In prior articles, I’ve discussed how restrictive covenants (i.e., non-disclosure, non-solicitation and non-competition provisions) are staples of modern-day employment contracts and business sale agreements. In Creech, Inc. v. Brown (http://law.justia.com/cases/kentucky/supreme-court/2014/2012-sc-000651-dg.html) the Supreme Court of Kentucky struck down a non-competition provision in a hay supplier’s written contract the supplier made a long-time employee sign several years after he started working there.
The defendant worked for the plaintiff in various capacities through the years. Sixteen years into his tenure, plaintiff’s new management asked the defendant to sign a Conflict of Interest Agreement (the “Agreement”) that contained broad non-disclosure provisions and a non-competition clause. The non-compete spanned three years and had no geographic boundaries. Fearing job loss, defendant signed the Agreement. The defendant continued to work for the plaintiff for a couple more years when he took a job with a rival supplier. Plaintiff then sued to enforce the Agreement’s non-competition provision. The trial court sided with the defendant and the appeals court reversed. On remand, the trial court entered summary judgment for the plaintiff employer and found that the defendant violated the Agreement. This time, the appeals court upheld the non-competition clause. Both parties appealed to Kentucky’s Supreme Court.
Held: Reversed. The non-competition provision is unenforceable because it lacks consideration.
The defendant worked for nearly two decades for the plaintiff hay supplier and wasn’t asked to sign a non-compete until more than sixteen years after his start date. The plaintiff gave defendant nothing in exchange for defendant signing the Agreement. It didn’t give the defendant a raise, didn’t change the defendant’s job duties and offered no training or other benefits. There was no consideration flowing to the defendant to bind him to the non-competition provision’s three-year term.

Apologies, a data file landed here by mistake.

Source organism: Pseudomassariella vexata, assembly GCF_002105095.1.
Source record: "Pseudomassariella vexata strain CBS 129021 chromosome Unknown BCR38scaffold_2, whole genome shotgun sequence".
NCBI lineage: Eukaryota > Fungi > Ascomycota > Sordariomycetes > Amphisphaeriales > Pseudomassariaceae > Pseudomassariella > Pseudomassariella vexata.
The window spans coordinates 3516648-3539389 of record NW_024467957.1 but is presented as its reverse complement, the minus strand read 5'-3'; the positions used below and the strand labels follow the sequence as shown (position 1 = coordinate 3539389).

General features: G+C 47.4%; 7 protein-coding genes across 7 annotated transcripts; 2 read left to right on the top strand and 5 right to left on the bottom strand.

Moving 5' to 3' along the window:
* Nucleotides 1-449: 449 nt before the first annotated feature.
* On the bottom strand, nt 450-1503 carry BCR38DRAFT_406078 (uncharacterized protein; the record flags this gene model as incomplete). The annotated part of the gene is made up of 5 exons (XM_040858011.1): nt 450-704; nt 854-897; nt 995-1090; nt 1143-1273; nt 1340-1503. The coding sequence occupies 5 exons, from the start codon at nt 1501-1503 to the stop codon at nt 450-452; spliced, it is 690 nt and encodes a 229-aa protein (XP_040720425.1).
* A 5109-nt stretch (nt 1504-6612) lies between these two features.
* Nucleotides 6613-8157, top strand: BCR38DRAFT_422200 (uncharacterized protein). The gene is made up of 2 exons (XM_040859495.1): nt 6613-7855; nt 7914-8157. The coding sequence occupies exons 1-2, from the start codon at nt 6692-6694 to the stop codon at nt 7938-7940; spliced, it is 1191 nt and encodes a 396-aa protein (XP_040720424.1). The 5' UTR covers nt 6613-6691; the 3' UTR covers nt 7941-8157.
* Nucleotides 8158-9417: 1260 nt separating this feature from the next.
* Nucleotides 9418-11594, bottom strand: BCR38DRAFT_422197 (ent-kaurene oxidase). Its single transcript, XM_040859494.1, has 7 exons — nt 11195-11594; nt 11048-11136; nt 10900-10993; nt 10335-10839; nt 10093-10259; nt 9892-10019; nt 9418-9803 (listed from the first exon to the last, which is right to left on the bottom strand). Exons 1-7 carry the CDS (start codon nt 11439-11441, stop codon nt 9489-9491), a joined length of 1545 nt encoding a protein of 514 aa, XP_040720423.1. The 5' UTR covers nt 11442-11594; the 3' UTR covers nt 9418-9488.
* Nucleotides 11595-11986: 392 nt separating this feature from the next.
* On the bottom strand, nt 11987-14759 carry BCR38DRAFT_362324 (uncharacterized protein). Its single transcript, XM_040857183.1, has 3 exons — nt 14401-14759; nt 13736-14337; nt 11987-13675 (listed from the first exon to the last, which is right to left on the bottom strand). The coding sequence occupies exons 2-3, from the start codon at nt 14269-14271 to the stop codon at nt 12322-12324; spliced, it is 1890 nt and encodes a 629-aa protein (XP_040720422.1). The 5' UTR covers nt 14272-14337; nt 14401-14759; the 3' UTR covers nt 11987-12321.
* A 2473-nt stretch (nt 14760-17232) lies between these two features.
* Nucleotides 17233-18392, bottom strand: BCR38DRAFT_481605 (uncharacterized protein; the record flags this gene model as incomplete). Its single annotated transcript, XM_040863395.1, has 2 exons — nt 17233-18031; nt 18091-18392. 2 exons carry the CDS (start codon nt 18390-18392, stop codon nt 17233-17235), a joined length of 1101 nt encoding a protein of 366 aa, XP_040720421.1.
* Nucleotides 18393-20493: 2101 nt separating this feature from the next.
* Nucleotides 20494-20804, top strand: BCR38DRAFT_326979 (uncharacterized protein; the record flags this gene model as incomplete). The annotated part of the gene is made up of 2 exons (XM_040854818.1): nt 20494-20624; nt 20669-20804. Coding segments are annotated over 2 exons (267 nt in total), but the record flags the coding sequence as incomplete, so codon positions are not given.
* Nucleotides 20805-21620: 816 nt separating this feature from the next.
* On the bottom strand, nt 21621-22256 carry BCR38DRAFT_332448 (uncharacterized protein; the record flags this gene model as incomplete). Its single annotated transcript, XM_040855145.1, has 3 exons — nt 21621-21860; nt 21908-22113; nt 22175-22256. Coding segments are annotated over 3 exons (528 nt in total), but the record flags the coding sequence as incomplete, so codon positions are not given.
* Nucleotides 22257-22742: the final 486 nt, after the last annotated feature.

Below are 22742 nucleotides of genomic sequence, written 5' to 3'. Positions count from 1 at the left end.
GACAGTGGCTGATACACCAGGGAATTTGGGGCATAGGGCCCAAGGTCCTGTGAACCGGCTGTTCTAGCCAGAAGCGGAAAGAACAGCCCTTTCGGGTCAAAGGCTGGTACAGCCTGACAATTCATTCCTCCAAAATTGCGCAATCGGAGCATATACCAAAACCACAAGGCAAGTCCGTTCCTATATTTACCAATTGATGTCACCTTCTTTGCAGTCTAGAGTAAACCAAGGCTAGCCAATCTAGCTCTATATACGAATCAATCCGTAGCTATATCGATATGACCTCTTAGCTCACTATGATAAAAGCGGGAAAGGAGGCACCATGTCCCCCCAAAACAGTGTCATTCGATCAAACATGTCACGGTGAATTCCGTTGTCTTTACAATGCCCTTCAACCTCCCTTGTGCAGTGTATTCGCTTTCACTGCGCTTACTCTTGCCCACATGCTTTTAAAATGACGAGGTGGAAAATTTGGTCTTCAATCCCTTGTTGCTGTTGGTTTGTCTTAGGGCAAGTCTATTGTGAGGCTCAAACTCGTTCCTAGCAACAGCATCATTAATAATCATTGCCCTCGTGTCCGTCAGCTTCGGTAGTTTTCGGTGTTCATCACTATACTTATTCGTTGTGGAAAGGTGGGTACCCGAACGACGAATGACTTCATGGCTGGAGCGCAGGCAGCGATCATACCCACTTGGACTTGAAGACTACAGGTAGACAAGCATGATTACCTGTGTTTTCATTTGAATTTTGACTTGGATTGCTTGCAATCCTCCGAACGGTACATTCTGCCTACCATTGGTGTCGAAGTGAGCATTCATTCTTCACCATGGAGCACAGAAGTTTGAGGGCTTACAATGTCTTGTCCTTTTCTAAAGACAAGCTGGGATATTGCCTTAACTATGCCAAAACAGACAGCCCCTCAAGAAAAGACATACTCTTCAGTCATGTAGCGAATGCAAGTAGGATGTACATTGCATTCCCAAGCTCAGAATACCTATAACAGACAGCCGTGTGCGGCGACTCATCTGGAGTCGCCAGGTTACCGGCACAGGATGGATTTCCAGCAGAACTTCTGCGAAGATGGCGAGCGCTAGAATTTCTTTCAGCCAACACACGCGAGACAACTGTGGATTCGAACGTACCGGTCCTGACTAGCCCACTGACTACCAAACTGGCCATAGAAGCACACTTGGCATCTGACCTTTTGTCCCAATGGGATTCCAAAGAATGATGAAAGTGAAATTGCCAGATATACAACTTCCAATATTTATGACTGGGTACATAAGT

Consideration means a benefit to the party making a promise and a loss to the party to whom the promise is made. Each side gives and gets something. Benefit means the promisor has gained something to which he is not otherwise entitled. Detriment or loss means that the promisee has given up something in exchange for the promise. (p. 12).
The Court rejected the plaintiff’s claim that the defendant’s continued employment was sufficient consideration. The plaintiff didn’t give the defendant anything in exchange for him signing the Agreement. The Agreement was silent on defendant’s job duties or rate of pay and as a result couldn’t be considered a “rehiring.” Nor did the Agreement alter defendant’s employment terms. He remained an at-will employee at the same pay rate. (p. 14). The Agreement imposed a three-year restriction on defendant seeking alternative employment without giving him any corresponding benefit. Since the Agreement didn’t require plaintiff to give up anything in exchange for the defendant signing the Agreement, the non-competition provision lacked consideration and wasn’t enforceable. (p. 15).
Besides defendant’s job description and pay remaining static, the plaintiff hay supplier also didn’t offer any specialized training to the defendant after he signed the Agreement. A contract law axiom posits that a promise devoid of a reciprocal flow of benefits and detriments can’t be enforced. (pp. 15-17). By not giving up anything in consideration for defendant executing the Agreement, the plaintiff’s offer of continued employment was illusory.
Afterword: I’ve never practiced in Kentucky but the case is relevant to Illinois restrictive covenant law since it’s congruent with Fifield’s (Fifield v. Premier Dealer Services, Inc., http://www.state.il.us/court/Opinions/AppellateCourt/2013/1stDistrict/1120327.pdf) two-year rule. (Two years of continued employment is required for a non-compete to have adequate consideration.)
The result in Creech seems fair. An employer shouldn’t be able to unilaterally foist a non-compete on a long-time employee without providing some additional benefit to him. For employers, the lesson is clear: if you’re going to have an employee sign a restrictive covenant after he’s started working, you should pay the employee a bonus, give him a raise or provide some other tangible benefit so that there is sufficient consideration – loss or detriment – flowing to the employee so that you can bind him to a non-competition provision.